• If the purpose of the use of an image in a blog post is primarily non-commercial and the accompanying blog post is likely to be viewed as news reporting, opinion or commentary, a finding of fair use is more likely.
  • Fair use is less likely where an image has already been used in another online news or blog forum and is only being repurposed in the infringer’s blog for the same purpose. A conflict with the nature of the owner’s use will mitigate against fair use.

While far oversimplified, the take away here is that the more transformative the use of the “borrowed” image is and the more the transformation serves a purpose that can be defended as being a legitimate, recognized aim of fair use—such as critical commentary—the more likely the use will be considered a fair use.  See Campbell v. Acuff Rose, Inc. On the other hand, merely cutting and pasting images into your blog from other sources reporting on similar content is much more likely to amount to infringement if the image is subject to copyright protection.

Does your intended use comply with your service provider’s guidelines?

Legal liability for copyright infringement is not the only, and perhaps even the chief, concern.  The likelihood of a copyright infringement lawsuit may well be quite small in relation to the likelihood that your use of an image will draw a complaint to whatever service provider hosts your blog site.

Depending on the service provider, the blog may be subject to anything from the removal of the allegedly offending image (or post containing the image) all the way to deletion of the alleged offender’s account.  Deletion of an account could result in the loss of valuable data for the blogger in addition to the obvious impact on the blog itself, including having to relocate to another provider.

Many service providers will act aggressively to try to avoid any allegation of liability for contributory copyright infringement and to utilize a certain “safe harbor” exemption provided by the Digital Millennium Copyright Act (“DMCA”).  See 17 U.S.C. § 512(c)(1) (a service provider is not liable for certain relief for copyright infringement where, upon notification, the service provider expeditiously removes the material that is claimed to be infringing).  Under the DMCA, the service provider may require the removal (sometimes referred to as a “takedown”) of supposedly infringing material by the user.

If your service provider has a formal, written policy about the use of images in blogs or other accounts hosted by the provider and the making of and responding to DMCA takedown notices, you should obtain and review a copy of that policy.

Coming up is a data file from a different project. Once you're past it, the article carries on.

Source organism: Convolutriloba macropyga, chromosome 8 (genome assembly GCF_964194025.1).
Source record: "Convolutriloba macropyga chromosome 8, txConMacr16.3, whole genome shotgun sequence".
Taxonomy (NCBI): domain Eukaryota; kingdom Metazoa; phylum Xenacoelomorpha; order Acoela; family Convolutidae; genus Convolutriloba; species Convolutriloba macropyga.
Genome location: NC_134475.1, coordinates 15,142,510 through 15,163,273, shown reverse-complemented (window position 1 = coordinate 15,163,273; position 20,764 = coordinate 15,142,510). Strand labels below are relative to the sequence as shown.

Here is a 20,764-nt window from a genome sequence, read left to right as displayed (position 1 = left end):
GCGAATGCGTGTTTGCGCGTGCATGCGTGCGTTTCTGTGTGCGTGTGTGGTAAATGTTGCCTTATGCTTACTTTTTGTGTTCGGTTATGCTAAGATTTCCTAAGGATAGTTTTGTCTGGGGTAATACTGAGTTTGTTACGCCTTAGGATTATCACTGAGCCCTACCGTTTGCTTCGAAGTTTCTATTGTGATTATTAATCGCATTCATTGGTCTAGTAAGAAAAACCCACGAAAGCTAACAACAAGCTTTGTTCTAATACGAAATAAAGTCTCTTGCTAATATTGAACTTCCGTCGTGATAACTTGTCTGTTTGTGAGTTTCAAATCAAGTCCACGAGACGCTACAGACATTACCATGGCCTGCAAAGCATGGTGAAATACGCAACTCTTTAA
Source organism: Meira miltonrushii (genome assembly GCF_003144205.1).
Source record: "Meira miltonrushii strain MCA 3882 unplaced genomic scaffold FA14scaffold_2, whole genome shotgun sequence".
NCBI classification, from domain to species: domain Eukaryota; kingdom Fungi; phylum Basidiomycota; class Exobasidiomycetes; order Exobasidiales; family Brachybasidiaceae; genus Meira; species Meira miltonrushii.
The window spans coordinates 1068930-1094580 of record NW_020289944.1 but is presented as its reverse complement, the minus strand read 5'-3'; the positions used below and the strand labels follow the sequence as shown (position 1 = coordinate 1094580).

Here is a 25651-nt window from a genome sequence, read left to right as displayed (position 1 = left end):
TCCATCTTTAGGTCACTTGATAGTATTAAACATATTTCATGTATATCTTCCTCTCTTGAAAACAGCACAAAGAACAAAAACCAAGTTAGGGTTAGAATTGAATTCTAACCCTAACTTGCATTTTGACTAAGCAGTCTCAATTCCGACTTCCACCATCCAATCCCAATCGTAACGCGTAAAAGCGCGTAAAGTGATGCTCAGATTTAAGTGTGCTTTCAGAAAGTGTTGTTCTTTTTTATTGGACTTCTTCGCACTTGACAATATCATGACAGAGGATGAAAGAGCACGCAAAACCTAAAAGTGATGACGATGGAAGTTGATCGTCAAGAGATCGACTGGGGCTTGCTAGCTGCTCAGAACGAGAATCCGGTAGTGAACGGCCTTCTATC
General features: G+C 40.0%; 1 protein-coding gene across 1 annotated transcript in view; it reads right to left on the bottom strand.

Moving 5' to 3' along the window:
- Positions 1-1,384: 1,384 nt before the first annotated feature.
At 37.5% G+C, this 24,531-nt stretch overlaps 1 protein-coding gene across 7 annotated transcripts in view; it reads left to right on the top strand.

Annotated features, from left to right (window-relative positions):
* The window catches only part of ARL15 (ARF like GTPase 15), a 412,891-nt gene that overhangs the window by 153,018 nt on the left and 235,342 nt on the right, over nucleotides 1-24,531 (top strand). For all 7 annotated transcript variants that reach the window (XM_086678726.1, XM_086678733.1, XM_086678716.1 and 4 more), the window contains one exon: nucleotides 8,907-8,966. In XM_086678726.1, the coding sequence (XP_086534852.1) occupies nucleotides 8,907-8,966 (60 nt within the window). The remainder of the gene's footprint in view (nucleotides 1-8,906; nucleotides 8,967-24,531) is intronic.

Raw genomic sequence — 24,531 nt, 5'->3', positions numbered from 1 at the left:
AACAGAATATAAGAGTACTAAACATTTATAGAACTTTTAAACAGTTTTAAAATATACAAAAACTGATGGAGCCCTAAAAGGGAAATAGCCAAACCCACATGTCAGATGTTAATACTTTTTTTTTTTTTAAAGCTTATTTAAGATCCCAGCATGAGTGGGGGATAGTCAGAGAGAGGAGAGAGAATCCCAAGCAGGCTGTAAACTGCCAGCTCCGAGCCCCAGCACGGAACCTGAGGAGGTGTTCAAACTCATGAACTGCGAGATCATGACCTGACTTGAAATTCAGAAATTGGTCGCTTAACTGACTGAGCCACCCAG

Does the use of the image violate anyone’s trademark, tradedress, commercial use, publicity, privacy or other rights?

This final question is a broad one that implicates many other areas of intellectual property rights and other areas of the law that are not addressed in depth here.  Suffice it to say that the blogger will want to do further homework if an image appears, on its face, to implicate any trademark, tradedress, commercial use, publicity, privacy or other similar rights.

Among the uses of an image that should raise concern are:

  • Use of a person’s photograph or likeness so as to violate state or federal laws governing a person’s use and publicity rights in his or her own image or likeness. This is less likely to be a concern for bloggers whose posts are unlikely to be seen as seeking to imply an endorsement or support by person or celebrity featured in an accompanying image.
  • Use of an image that violates a person’s privacy rights. You should avoid the use of a photograph of a person in a non-public place or in a manner that arguably might be viewed as harassing or an invasion of a reasonable expectation of privacy.
  • Use of a person’s photograph or likeness in a way that potentially opens up exposure to a claim that the use of the image is disparaging or damaging to a person’s reputation. Avoid, for example, the use of an image that arguably associates some untrue (or questionable) fact with a person or entity.
  • Use of a company’s (or any owner’s) trademark or tradedress in an image. For example, a blogger might want to use an image of the famous Nike “Swoosh” trademark as an image to accompany a blog post about the Nike company.  As a general rule, use of a trademark to refer to or describe a particular company or product is likely to be considered a permissible, non-infringing use.  See 15 U.S.C. § 1115(b)(4).  The “nominative fair use” doctrine may also be a defense to trademark infringement in certain circumstances where the alleged infringer uses a trademark to refer to a particular product for purposes of comparison, criticism or a point of reference.  Still, in close cases, it may well be best to simply avoid the use of any image that appears to contain trademark-protected material.

The Author

Leonard Marquez

Leonard Marquez is a partner at Oakland, Calif., law firm Wendel, Rosen, Black & Dean LLP. He focuses his practice on commercial landlord-tenant law, general civil litigation and intellectual property.

Warning & Disclaimer: The pages, articles and comments on do not constitute legal advice, nor do they create any attorney-client relationship. The articles published express the personal opinion and views of the author as of the time of publication and should not be attributed to the author’s employer, clients or the sponsors of Read more.

Discuss this

There are currently 1 Comment comments.

  1. Eric Berend July 31, 2016 10:22 am

    As a professional photographer in the 1990’s, I can attest that these points echo the concerns known back then. Of course, those were simpler times in the publishing of media. Basically, one always had to obtain a release from the model(s) in a shoot. “No release” = “no publication”.

    Also, it is worth noting that occasionally, application of the ‘fair-use’ doctrine has become modified over time. Two papers with relevant information regarding its history may be useful: “The Pre-History of Fair Use” by Matthew Sag
    (Loyola University, Chicago School of Law; can be found at and “The fair use doctrine: History, application, and implications for (new media) writing teachers” by Martine C. Rife (Department of Communication, Lansing Comm. College, Michigan State Univ.; can be found at